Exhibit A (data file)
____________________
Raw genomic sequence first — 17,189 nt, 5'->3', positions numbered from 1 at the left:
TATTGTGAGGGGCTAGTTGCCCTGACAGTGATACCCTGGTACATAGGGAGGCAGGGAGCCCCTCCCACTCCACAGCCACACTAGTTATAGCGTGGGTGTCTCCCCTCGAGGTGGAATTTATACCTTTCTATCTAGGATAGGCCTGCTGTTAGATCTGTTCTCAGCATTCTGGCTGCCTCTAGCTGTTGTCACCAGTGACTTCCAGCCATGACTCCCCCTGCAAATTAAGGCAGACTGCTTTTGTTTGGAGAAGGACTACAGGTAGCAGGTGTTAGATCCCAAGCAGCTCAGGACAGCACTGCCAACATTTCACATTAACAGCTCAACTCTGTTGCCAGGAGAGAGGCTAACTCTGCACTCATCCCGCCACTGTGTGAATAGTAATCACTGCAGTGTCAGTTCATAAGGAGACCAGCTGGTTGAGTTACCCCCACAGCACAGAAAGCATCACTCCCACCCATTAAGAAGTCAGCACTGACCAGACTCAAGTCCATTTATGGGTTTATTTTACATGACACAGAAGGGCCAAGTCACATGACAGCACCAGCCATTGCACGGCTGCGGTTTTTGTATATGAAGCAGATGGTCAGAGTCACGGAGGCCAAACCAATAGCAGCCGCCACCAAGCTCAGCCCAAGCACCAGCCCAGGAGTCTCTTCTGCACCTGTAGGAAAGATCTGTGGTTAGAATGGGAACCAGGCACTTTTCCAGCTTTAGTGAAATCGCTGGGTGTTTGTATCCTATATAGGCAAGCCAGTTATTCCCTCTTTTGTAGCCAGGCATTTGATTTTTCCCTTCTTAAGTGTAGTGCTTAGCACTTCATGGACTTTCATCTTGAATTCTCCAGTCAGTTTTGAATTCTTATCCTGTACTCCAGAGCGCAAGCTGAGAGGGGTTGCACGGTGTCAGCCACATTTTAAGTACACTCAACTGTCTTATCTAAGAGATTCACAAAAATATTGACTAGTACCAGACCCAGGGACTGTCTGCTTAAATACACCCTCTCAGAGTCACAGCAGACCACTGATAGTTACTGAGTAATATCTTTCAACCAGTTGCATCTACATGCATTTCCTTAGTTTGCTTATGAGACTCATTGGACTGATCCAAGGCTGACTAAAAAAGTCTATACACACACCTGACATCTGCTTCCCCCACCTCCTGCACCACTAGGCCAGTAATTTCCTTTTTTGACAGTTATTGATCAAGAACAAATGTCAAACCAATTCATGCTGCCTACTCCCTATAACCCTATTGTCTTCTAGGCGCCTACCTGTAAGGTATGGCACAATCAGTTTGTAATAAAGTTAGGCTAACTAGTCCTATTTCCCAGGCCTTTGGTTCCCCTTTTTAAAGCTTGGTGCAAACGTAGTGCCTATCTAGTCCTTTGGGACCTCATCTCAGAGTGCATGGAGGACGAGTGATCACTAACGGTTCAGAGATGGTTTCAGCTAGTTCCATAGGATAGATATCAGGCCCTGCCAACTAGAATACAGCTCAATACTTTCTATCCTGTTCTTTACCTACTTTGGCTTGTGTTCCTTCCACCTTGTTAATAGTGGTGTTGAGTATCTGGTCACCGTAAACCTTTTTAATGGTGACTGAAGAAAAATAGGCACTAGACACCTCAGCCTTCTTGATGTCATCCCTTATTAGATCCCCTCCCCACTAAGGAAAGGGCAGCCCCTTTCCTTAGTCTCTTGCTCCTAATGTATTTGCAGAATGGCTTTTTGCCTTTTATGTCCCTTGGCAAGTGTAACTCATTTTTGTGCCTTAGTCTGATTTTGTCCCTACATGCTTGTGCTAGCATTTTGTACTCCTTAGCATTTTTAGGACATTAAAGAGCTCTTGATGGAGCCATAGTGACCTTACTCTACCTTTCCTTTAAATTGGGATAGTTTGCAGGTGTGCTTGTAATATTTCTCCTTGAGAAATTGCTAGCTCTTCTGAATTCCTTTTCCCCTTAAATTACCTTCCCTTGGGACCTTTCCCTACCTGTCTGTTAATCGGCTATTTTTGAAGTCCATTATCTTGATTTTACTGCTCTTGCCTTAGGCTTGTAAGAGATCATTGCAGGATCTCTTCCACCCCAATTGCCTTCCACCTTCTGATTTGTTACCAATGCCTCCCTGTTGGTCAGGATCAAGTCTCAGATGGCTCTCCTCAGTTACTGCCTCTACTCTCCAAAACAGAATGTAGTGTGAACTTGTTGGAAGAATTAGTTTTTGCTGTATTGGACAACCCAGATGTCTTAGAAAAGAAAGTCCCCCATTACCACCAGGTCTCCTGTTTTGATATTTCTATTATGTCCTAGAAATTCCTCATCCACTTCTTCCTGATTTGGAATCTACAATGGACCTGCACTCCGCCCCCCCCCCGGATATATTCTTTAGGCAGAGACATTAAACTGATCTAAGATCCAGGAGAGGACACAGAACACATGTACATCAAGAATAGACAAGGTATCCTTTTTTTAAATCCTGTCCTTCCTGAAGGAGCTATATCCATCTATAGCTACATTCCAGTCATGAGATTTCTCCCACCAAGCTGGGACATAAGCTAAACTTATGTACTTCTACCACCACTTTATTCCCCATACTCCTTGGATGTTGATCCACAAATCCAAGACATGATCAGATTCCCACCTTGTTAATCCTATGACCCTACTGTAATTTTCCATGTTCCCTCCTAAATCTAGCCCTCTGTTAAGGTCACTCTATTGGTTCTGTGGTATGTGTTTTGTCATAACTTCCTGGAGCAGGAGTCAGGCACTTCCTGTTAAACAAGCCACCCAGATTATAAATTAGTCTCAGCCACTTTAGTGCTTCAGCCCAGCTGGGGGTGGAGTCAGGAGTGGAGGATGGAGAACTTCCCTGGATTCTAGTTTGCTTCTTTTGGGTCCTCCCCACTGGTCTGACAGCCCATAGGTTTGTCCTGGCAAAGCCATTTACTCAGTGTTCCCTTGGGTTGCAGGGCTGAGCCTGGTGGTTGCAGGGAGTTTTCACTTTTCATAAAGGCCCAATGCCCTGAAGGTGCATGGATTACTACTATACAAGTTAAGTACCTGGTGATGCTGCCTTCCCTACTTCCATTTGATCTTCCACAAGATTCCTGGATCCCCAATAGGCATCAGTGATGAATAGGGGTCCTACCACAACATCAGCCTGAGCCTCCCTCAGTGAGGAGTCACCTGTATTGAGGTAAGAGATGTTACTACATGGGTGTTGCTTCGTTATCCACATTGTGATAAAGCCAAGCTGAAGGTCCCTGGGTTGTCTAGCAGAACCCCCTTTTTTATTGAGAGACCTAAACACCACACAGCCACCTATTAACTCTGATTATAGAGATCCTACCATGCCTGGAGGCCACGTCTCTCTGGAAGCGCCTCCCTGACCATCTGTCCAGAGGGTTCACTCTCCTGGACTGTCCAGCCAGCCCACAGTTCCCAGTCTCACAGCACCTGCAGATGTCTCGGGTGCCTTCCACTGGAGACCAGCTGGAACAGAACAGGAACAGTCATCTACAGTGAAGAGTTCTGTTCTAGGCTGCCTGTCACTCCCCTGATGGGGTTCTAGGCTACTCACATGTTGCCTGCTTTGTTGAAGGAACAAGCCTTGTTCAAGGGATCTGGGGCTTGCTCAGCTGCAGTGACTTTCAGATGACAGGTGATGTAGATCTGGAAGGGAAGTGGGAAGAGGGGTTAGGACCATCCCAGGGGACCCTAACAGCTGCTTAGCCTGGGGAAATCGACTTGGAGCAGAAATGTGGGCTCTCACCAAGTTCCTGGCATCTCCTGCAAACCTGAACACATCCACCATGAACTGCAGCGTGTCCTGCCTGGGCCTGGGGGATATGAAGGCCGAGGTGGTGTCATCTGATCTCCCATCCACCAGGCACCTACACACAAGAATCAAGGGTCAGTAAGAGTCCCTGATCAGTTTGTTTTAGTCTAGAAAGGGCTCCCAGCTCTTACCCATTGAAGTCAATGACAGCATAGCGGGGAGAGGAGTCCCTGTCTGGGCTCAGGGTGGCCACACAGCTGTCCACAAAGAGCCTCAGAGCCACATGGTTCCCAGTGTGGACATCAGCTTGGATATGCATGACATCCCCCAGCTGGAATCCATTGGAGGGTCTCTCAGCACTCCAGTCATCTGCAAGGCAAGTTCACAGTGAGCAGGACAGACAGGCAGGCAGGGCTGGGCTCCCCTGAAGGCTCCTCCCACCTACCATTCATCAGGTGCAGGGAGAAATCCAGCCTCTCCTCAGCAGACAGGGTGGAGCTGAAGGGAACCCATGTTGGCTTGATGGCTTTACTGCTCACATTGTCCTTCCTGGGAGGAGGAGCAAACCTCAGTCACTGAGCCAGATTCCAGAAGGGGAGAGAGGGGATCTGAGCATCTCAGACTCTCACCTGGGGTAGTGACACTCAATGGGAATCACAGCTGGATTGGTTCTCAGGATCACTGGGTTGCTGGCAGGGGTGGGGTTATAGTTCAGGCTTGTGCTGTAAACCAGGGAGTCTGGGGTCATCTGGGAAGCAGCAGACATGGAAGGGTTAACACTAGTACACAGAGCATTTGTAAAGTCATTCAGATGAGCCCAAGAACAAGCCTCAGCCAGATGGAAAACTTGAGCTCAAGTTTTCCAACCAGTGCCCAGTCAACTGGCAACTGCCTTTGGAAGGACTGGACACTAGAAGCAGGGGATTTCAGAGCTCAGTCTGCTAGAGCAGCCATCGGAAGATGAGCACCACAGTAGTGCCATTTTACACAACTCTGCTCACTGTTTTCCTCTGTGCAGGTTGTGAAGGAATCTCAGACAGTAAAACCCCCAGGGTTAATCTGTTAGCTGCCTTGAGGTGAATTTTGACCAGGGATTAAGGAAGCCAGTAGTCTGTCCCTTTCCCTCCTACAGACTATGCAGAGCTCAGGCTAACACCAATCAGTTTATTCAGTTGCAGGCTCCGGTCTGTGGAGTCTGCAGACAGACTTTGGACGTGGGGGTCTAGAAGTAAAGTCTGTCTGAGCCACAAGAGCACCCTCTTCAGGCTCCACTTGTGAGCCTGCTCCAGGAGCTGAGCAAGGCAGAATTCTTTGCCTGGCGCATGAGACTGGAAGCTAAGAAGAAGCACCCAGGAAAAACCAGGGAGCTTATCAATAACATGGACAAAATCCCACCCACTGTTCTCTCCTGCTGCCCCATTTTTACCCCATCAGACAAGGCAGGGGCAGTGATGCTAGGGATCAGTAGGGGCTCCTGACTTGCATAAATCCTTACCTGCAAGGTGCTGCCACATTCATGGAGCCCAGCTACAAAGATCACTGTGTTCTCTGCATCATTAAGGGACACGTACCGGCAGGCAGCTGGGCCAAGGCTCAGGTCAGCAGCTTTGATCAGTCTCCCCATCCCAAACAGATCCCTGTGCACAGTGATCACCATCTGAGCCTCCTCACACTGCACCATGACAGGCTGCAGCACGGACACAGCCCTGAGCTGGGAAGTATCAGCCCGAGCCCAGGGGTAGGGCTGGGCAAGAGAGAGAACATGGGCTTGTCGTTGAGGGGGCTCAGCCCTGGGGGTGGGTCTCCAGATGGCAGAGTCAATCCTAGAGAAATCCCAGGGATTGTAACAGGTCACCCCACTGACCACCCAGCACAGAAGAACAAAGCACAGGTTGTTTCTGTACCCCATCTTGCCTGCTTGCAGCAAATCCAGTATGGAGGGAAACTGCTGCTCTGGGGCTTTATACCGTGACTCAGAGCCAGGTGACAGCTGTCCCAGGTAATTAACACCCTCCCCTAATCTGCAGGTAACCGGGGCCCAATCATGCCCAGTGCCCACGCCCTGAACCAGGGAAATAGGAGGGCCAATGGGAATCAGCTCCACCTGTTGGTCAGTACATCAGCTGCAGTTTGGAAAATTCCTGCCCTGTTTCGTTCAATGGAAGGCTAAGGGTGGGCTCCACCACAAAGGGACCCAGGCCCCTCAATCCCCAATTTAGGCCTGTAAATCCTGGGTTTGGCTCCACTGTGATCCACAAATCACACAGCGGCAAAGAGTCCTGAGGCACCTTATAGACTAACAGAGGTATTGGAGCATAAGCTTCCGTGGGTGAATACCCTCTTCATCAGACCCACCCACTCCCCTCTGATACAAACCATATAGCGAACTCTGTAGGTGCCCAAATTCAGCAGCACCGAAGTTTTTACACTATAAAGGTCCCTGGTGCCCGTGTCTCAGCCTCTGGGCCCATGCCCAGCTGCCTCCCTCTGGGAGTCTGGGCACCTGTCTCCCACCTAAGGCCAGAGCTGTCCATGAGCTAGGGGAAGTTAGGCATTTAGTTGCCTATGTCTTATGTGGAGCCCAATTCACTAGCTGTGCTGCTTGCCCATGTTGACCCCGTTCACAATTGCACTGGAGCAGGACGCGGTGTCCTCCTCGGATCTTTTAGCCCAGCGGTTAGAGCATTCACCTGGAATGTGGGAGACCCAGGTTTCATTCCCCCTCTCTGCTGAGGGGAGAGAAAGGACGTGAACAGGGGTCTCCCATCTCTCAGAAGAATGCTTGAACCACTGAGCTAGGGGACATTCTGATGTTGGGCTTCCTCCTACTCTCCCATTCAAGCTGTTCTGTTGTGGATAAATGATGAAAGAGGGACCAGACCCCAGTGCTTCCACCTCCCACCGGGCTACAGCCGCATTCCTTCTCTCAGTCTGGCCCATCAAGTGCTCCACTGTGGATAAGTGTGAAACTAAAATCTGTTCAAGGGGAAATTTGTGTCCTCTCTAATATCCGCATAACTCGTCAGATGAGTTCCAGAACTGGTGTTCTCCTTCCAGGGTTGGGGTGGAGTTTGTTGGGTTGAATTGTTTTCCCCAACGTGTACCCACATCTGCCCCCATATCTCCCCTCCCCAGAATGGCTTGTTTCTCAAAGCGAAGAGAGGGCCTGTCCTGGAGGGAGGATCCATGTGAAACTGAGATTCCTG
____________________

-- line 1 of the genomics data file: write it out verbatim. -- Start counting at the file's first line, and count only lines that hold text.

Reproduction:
Raw genomic sequence first — 17,189 nt, 5'->3', positions numbered from 1 at the left: